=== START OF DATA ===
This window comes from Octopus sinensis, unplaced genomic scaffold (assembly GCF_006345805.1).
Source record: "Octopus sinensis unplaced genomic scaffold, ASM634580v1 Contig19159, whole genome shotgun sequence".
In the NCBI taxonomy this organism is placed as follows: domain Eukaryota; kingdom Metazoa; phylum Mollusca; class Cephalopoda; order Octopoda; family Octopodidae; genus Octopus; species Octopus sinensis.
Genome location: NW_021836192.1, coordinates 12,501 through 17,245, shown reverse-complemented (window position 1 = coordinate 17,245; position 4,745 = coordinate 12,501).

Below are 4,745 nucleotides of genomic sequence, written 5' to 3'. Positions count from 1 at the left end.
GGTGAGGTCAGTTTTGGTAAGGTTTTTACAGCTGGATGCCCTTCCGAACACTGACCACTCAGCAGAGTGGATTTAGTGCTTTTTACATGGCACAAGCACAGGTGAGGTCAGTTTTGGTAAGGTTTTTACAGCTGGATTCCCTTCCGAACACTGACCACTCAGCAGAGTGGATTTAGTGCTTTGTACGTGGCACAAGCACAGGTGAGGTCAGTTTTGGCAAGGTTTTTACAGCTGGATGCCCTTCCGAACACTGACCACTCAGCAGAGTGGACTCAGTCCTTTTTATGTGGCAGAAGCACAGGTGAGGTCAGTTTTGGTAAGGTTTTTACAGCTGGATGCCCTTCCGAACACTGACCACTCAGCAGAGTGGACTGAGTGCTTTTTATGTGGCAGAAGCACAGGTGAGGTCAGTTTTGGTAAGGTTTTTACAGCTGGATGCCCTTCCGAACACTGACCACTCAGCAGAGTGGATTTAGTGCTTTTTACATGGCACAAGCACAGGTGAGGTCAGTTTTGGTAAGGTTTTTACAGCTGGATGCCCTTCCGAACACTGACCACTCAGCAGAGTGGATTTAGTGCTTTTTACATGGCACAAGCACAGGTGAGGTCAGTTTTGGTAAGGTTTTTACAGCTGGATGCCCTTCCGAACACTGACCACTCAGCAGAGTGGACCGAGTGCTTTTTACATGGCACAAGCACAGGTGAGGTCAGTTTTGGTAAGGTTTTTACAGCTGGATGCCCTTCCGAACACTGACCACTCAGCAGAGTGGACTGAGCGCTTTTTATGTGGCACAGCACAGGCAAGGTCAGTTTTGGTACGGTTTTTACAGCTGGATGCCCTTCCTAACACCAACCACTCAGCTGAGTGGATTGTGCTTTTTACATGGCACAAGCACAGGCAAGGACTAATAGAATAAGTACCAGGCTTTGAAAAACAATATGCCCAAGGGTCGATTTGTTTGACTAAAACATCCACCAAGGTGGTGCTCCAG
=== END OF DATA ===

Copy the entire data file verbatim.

This window comes from Octopus sinensis, unplaced genomic scaffold (assembly GCF_006345805.1).
Source record: "Octopus sinensis unplaced genomic scaffold, ASM634580v1 Contig19159, whole genome shotgun sequence".
In the NCBI taxonomy this organism is placed as follows: domain Eukaryota; kingdom Metazoa; phylum Mollusca; class Cephalopoda; order Octopoda; family Octopodidae; genus Octopus; species Octopus sinensis.
Genome location: NW_021836192.1, coordinates 12,501 through 17,245, shown reverse-complemented (window position 1 = coordinate 17,245; position 4,745 = coordinate 12,501).

Below are 4,745 nucleotides of genomic sequence, written 5' to 3'. Positions count from 1 at the left end.
GGTGAGGTCAGTTTTGGTAAGGTTTTTACAGCTGGATGCCCTTCCGAACACTGACCACTCAGCAGAGTGGATTTAGTGCTTTTTACATGGCACAAGCACAGGTGAGGTCAGTTTTGGTAAGGTTTTTACAGCTGGATTCCCTTCCGAACACTGACCACTCAGCAGAGTGGATTTAGTGCTTTGTACGTGGCACAAGCACAGGTGAGGTCAGTTTTGGCAAGGTTTTTACAGCTGGATGCCCTTCCGAACACTGACCACTCAGCAGAGTGGACTCAGTCCTTTTTATGTGGCAGAAGCACAGGTGAGGTCAGTTTTGGTAAGGTTTTTACAGCTGGATGCCCTTCCGAACACTGACCACTCAGCAGAGTGGACTGAGTGCTTTTTATGTGGCAGAAGCACAGGTGAGGTCAGTTTTGGTAAGGTTTTTACAGCTGGATGCCCTTCCGAACACTGACCACTCAGCAGAGTGGATTTAGTGCTTTTTACATGGCACAAGCACAGGTGAGGTCAGTTTTGGTAAGGTTTTTACAGCTGGATGCCCTTCCGAACACTGACCACTCAGCAGAGTGGATTTAGTGCTTTTTACATGGCACAAGCACAGGTGAGGTCAGTTTTGGTAAGGTTTTTACAGCTGGATGCCCTTCCGAACACTGACCACTCAGCAGAGTGGACCGAGTGCTTTTTACATGGCACAAGCACAGGTGAGGTCAGTTTTGGTAAGGTTTTTACAGCTGGATGCCCTTCCGAACACTGACCACTCAGCAGAGTGGACTGAGCGCTTTTTATGTGGCACAGCACAGGCAAGGTCAGTTTTGGTACGGTTTTTACAGCTGGATGCCCTTCCTAACACCAACCACTCAGCTGAGTGGATTGTGCTTTTTACATGGCACAAGCACAGGCAAGGACTAATAGAATAAGTACCAGGCTTTGAAAAACAATATGCCCAAGGGTCGATTTGTTTGACTAAAACATCCACCAAGGTGGTGCTCCAG